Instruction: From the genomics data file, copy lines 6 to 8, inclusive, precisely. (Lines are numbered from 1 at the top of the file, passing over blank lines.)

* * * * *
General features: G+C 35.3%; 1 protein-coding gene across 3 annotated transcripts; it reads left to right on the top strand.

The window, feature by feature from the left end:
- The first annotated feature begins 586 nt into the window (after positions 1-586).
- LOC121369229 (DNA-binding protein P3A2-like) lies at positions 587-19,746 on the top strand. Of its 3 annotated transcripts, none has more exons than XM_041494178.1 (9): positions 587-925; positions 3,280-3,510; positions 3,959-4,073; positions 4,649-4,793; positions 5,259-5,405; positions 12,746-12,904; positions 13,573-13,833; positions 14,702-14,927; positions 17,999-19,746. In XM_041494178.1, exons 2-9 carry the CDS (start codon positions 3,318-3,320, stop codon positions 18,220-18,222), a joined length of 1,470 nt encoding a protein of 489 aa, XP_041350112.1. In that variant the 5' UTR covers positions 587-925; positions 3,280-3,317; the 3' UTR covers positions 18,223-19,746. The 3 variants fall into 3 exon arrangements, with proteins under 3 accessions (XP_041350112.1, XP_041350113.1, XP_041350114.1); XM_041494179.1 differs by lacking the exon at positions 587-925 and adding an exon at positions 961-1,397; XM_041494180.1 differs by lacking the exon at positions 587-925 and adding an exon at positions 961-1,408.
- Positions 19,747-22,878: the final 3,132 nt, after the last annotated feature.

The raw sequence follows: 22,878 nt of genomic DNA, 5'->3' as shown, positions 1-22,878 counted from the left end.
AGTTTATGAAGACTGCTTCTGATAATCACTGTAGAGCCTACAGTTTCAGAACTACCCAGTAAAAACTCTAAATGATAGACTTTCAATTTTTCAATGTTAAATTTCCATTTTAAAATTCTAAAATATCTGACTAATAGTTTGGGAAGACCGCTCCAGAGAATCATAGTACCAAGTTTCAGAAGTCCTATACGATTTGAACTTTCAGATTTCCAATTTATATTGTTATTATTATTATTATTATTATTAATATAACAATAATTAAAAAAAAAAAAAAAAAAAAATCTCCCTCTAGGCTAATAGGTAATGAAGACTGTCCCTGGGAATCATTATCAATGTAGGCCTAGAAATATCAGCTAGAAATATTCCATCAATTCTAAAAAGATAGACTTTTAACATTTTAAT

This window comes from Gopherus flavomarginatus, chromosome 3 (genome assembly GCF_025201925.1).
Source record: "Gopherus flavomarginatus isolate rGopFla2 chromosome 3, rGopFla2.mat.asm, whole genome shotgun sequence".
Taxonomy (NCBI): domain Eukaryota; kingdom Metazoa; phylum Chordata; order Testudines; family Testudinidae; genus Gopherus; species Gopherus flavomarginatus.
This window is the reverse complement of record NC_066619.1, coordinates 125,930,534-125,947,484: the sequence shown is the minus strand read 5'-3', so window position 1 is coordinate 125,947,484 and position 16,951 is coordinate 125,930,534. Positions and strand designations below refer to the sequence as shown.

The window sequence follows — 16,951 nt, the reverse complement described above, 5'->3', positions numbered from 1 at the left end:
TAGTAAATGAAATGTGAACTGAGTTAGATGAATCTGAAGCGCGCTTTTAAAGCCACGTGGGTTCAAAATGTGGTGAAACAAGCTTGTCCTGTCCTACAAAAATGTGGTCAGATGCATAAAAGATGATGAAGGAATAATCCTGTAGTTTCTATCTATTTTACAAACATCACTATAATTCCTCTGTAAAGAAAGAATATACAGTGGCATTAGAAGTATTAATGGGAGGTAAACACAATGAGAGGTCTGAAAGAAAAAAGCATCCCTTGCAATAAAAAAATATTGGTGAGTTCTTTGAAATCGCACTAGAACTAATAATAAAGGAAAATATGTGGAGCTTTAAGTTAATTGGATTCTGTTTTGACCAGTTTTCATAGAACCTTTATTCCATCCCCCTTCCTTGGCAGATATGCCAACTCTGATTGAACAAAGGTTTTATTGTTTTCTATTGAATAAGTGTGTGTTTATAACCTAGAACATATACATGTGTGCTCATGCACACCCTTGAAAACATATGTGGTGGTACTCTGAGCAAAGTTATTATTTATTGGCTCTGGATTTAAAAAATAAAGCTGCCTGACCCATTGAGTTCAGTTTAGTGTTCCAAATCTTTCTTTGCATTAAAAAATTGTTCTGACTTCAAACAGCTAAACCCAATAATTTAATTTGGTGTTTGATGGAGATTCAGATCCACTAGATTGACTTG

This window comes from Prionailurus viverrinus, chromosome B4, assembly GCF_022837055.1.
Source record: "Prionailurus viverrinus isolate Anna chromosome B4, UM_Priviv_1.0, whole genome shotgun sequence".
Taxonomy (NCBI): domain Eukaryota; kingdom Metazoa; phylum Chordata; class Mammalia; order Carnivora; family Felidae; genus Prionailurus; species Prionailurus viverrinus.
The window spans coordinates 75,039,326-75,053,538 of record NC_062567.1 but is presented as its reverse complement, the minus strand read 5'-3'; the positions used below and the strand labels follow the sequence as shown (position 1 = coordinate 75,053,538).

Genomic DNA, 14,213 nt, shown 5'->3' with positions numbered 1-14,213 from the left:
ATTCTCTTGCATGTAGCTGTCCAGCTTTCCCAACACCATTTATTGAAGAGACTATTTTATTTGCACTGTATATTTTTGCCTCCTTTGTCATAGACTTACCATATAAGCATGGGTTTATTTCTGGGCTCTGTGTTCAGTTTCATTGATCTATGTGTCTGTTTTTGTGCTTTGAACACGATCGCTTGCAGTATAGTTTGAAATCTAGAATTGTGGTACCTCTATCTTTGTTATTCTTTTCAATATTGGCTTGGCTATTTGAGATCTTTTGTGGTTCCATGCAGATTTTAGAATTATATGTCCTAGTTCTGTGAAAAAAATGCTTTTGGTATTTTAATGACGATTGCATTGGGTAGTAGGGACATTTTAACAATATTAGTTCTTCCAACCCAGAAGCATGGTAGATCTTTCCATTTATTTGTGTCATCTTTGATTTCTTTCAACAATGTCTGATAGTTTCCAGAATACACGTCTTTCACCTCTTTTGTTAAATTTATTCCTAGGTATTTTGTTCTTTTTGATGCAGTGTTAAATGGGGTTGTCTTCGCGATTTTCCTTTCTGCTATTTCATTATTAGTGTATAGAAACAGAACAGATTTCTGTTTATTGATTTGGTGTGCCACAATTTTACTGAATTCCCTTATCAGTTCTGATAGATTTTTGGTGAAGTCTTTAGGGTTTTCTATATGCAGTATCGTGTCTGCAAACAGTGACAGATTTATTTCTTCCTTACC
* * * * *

The raw sequence follows: 22,878 nt of genomic DNA, 5'->3' as shown, positions 1-22,878 counted from the left end.
AGTTTATGAAGACTGCTTCTGATAATCACTGTAGAGCCTACAGTTTCAGAACTACCCAGTAAAAACTCTAAATGATAGACTTTCAATTTTTCAATGTTAAATTTCCATTTTAAAATTCTAAAATATCTGACTAATAGTTTGGGAAGACCGCTCCAGAGAATCATAGTACCAAGTTTCAGAAGTCCTATACGATTTGAACTTTCAGATTTCCAATTTATATTGTTATTATTATTATTATTATTATTAATATAACAATAATTAAAAAAAAAAAAAAAAAAAAATCTCCCTCTAGGCTAATAGGTAATGAAGACTGTCCCTGGGAATCATTATCAATGTAGGCCTAGAAATATCAGCTAGAAATATTCCATCAATTCTAAAAAGATAGACTTTTAACATTTTAAT

This window comes from Gopherus flavomarginatus, chromosome 3 (genome assembly GCF_025201925.1).